When it first opened in 1988, it was called The New York Comedy Club. For a while, it closed its doors but reopened in 2003 at 318 West 53rd Street in the heart of Times Square, becoming the first bi-level entertainment complex with three showrooms and a quaint cafe. Among the stars that appeared here were Rosie O'Donnell, Tracy Morgan, Tim Allen, Dave Attell, and Damon and Shawn Wayans. The venue also featured Letterman, Comedy Central, The Tonight Show, and Just for Laughs auditions. They serve finger and bar food, coffee, and drinks. There's also street parking for those coming by car. If you prefer to catch a show downtown they also have a sister location at 99 Macdougal Street, dubbed the Greenwich Village Comedy Club.
The club opened in 1992, and during its first decade, its stage attracted comics such as Dave Chapelle, Lewis Black, and Colin Quinn. More so, the 3,000-square-foot venue turned into the backdrop for several TV shows and films, including Jerry Seinfeld's Comedian and Larry David's Curb Your Enthusiasm. In 2005 it more than tripled in size, relocating to a 10,000-square-foot space at 208 West 23rd Street, in a 1929-building next to the historic Chelsea Hotel. The venue captured the upscale feel of live theater entertainment using the period's Art Deco style in its design. The interior walls combine a warm, red tone for the showroom with the hallways' Gotham Yellow, while the entry walls feature photographs of some of the comedy world's most familiar faces.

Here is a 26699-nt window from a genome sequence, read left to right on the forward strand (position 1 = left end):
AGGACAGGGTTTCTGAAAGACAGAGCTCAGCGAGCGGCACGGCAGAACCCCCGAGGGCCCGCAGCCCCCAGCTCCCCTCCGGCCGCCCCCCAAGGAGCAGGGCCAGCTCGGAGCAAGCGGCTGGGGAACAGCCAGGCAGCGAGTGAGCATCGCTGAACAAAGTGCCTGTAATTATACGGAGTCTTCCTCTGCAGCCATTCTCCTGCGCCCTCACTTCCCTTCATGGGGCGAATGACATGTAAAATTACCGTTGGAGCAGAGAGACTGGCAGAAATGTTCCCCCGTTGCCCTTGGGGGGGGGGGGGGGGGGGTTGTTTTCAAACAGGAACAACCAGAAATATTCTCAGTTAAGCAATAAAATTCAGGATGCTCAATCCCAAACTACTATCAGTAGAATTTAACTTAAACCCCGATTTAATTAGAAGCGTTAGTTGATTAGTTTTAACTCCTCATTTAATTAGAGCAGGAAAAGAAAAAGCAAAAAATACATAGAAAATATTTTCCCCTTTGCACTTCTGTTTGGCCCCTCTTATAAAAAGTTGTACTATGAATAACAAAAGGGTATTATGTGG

Manhattan may host more fun venues, but Brooklyn is no stranger to the industry. One of the fun places of the borough is Littlefield, located at 635 Sackett Street. The club was established a decade ago thanks to an environmental engineer and a chef. They've turned a 1920s textile warehouse into an eco-friendly performance and art space with a very unique and eclectic style. They host here not just comedy acts, but also live music, dance parties, film and theater shows, exhibitions, private parties, and festivals. In other words, make sure you check their calendar first, as the club is only open when they have scheduled events.
The Knitting Factory opened in 1987 in Manhattan at 47 East Houston Street as an art gallery with a performance space and cafe serving its audience poetry readings, performance art, stand-up comedy, and musicians. It has gradually grown into a sophisticated music and entertainment business. The Williamsburg, Brooklyn location opened in 2008 at 361 Metropolitan Avenue, and notable comedians gracing the stage here included Hannibal Buress, Seth Herzog, Che Bridgett, Dan Illic, and Pete Davidson. Nowadays, KFE has locations in Spokane, Boise, and Los Angeles, and its operations include festivals and events, artist management, as well as recorded music production and distribution.
If Queens is your playground, at 27-16 23rd Street is where you'll find the home of laughs and creativity. The location brings together artists, producers, teachers, creatives, and performers of all types. A colorful mix of performances keeps the venue open every night of the week, and it hosts more than 100 events every month. Funnily enough, Q.E.D. calls itself ‘an afterschool space for adults.’
Established in the 1950s across the street from its actual location at 61 Christopher Street (at 7th Avenue), this West Village corner home with French doors is touted as the city's oldest cabaret theatre, where Joan Rivers and Woody Allen showcased their early work. Every night, the black baby grand piano downstairs creates a lovely atmosphere, and every Wednesday, there's a comedy open-mic session from 6:30 to 8:30 pm.